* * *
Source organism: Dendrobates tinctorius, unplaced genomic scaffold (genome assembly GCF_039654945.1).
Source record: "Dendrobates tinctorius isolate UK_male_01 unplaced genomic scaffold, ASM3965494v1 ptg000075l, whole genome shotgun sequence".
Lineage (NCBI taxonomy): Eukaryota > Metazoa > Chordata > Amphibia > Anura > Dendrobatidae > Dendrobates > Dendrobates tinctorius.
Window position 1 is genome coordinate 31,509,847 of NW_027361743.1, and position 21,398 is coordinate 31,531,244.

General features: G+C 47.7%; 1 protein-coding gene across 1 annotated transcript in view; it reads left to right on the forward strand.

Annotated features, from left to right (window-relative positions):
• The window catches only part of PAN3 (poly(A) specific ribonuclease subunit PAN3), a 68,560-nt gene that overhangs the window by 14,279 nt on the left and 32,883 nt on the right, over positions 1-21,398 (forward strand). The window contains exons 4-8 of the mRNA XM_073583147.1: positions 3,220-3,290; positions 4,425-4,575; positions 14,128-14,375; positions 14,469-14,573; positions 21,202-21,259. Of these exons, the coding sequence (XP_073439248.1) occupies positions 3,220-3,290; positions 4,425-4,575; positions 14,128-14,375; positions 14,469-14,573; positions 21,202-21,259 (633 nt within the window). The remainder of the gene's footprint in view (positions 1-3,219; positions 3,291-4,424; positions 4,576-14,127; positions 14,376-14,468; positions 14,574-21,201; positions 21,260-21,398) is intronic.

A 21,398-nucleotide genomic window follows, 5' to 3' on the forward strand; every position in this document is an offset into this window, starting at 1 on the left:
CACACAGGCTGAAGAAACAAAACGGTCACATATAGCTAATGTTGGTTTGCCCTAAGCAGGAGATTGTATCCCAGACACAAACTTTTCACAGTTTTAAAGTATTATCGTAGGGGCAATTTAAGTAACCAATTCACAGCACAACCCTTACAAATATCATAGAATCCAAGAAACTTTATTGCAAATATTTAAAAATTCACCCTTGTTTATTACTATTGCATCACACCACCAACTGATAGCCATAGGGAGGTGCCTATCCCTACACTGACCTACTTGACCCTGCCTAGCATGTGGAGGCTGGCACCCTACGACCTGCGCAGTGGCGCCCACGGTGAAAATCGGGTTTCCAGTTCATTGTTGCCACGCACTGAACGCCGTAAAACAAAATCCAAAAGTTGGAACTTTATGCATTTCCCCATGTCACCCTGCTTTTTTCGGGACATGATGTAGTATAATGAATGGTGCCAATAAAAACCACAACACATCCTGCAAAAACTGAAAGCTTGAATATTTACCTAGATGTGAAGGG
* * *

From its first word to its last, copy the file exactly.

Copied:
Source organism: Dendrobates tinctorius, unplaced genomic scaffold (genome assembly GCF_039654945.1).
Source record: "Dendrobates tinctorius isolate UK_male_01 unplaced genomic scaffold, ASM3965494v1 ptg000075l, whole genome shotgun sequence".
Lineage (NCBI taxonomy): Eukaryota > Metazoa > Chordata > Amphibia > Anura > Dendrobatidae > Dendrobates > Dendrobates tinctorius.
Window position 1 is genome coordinate 31,509,847 of NW_027361743.1, and position 21,398 is coordinate 31,531,244.

General features: G+C 47.7%; 1 protein-coding gene across 1 annotated transcript in view; it reads left to right on the forward strand.

Annotated features, from left to right (window-relative positions):
• The window catches only part of PAN3 (poly(A) specific ribonuclease subunit PAN3), a 68,560-nt gene that overhangs the window by 14,279 nt on the left and 32,883 nt on the right, over positions 1-21,398 (forward strand). The window contains exons 4-8 of the mRNA XM_073583147.1: positions 3,220-3,290; positions 4,425-4,575; positions 14,128-14,375; positions 14,469-14,573; positions 21,202-21,259. Of these exons, the coding sequence (XP_073439248.1) occupies positions 3,220-3,290; positions 4,425-4,575; positions 14,128-14,375; positions 14,469-14,573; positions 21,202-21,259 (633 nt within the window). The remainder of the gene's footprint in view (positions 1-3,219; positions 3,291-4,424; positions 4,576-14,127; positions 14,376-14,468; positions 14,574-21,201; positions 21,260-21,398) is intronic.

A 21,398-nucleotide genomic window follows, 5' to 3' on the forward strand; every position in this document is an offset into this window, starting at 1 on the left:
CACACAGGCTGAAGAAACAAAACGGTCACATATAGCTAATGTTGGTTTGCCCTAAGCAGGAGATTGTATCCCAGACACAAACTTTTCACAGTTTTAAAGTATTATCGTAGGGGCAATTTAAGTAACCAATTCACAGCACAACCCTTACAAATATCATAGAATCCAAGAAACTTTATTGCAAATATTTAAAAATTCACCCTTGTTTATTACTATTGCATCACACCACCAACTGATAGCCATAGGGAGGTGCCTATCCCTACACTGACCTACTTGACCCTGCCTAGCATGTGGAGGCTGGCACCCTACGACCTGCGCAGTGGCGCCCACGGTGAAAATCGGGTTTCCAGTTCATTGTTGCCACGCACTGAACGCCGTAAAACAAAATCCAAAAGTTGGAACTTTATGCATTTCCCCATGTCACCCTGCTTTTTTCGGGACATGATGTAGTATAATGAATGGTGCCAATAAAAACCACAACACATCCTGCAAAAACTGAAAGCTTGAATATTTACCTAGATGTGAAGGG